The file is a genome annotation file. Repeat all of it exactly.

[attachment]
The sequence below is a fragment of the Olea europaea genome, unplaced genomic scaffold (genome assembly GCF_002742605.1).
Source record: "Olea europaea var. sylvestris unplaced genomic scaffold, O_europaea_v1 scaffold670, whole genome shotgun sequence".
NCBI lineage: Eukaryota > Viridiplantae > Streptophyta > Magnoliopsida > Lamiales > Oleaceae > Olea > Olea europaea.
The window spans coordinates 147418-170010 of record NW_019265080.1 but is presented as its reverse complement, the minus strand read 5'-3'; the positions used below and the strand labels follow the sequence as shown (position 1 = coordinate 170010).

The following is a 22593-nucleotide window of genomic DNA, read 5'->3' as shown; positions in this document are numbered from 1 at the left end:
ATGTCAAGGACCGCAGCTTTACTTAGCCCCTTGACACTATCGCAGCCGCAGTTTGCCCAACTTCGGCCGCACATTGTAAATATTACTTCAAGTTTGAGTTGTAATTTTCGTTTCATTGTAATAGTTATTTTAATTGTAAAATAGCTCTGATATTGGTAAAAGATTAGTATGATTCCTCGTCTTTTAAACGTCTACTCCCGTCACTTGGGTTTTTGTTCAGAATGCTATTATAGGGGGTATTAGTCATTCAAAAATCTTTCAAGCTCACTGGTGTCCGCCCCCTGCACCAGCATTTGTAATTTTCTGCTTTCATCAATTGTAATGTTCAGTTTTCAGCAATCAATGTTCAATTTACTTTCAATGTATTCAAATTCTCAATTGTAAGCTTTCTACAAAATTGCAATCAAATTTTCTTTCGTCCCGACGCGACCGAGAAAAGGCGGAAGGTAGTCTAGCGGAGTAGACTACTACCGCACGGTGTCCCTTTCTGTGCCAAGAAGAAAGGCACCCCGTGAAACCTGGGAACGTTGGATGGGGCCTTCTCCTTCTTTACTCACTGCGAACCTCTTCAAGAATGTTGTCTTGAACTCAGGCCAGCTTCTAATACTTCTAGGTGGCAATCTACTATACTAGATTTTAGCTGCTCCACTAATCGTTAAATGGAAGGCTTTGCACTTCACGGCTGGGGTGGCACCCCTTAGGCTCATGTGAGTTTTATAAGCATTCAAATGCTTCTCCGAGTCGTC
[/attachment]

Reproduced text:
The sequence below is a fragment of the Olea europaea genome, unplaced genomic scaffold (genome assembly GCF_002742605.1).
Source record: "Olea europaea var. sylvestris unplaced genomic scaffold, O_europaea_v1 scaffold670, whole genome shotgun sequence".
NCBI lineage: Eukaryota > Viridiplantae > Streptophyta > Magnoliopsida > Lamiales > Oleaceae > Olea > Olea europaea.
The window spans coordinates 147418-170010 of record NW_019265080.1 but is presented as its reverse complement, the minus strand read 5'-3'; the positions used below and the strand labels follow the sequence as shown (position 1 = coordinate 170010).

The following is a 22593-nucleotide window of genomic DNA, read 5'->3' as shown; positions in this document are numbered from 1 at the left end:
ATGTCAAGGACCGCAGCTTTACTTAGCCCCTTGACACTATCGCAGCCGCAGTTTGCCCAACTTCGGCCGCACATTGTAAATATTACTTCAAGTTTGAGTTGTAATTTTCGTTTCATTGTAATAGTTATTTTAATTGTAAAATAGCTCTGATATTGGTAAAAGATTAGTATGATTCCTCGTCTTTTAAACGTCTACTCCCGTCACTTGGGTTTTTGTTCAGAATGCTATTATAGGGGGTATTAGTCATTCAAAAATCTTTCAAGCTCACTGGTGTCCGCCCCCTGCACCAGCATTTGTAATTTTCTGCTTTCATCAATTGTAATGTTCAGTTTTCAGCAATCAATGTTCAATTTACTTTCAATGTATTCAAATTCTCAATTGTAAGCTTTCTACAAAATTGCAATCAAATTTTCTTTCGTCCCGACGCGACCGAGAAAAGGCGGAAGGTAGTCTAGCGGAGTAGACTACTACCGCACGGTGTCCCTTTCTGTGCCAAGAAGAAAGGCACCCCGTGAAACCTGGGAACGTTGGATGGGGCCTTCTCCTTCTTTACTCACTGCGAACCTCTTCAAGAATGTTGTCTTGAACTCAGGCCAGCTTCTAATACTTCTAGGTGGCAATCTACTATACTAGATTTTAGCTGCTCCACTAATCGTTAAATGGAAGGCTTTGCACTTCACGGCTGGGGTGGCACCCCTTAGGCTCATGTGAGTTTTATAAGCATTCAAATGCTTCTCCGAGTCGTC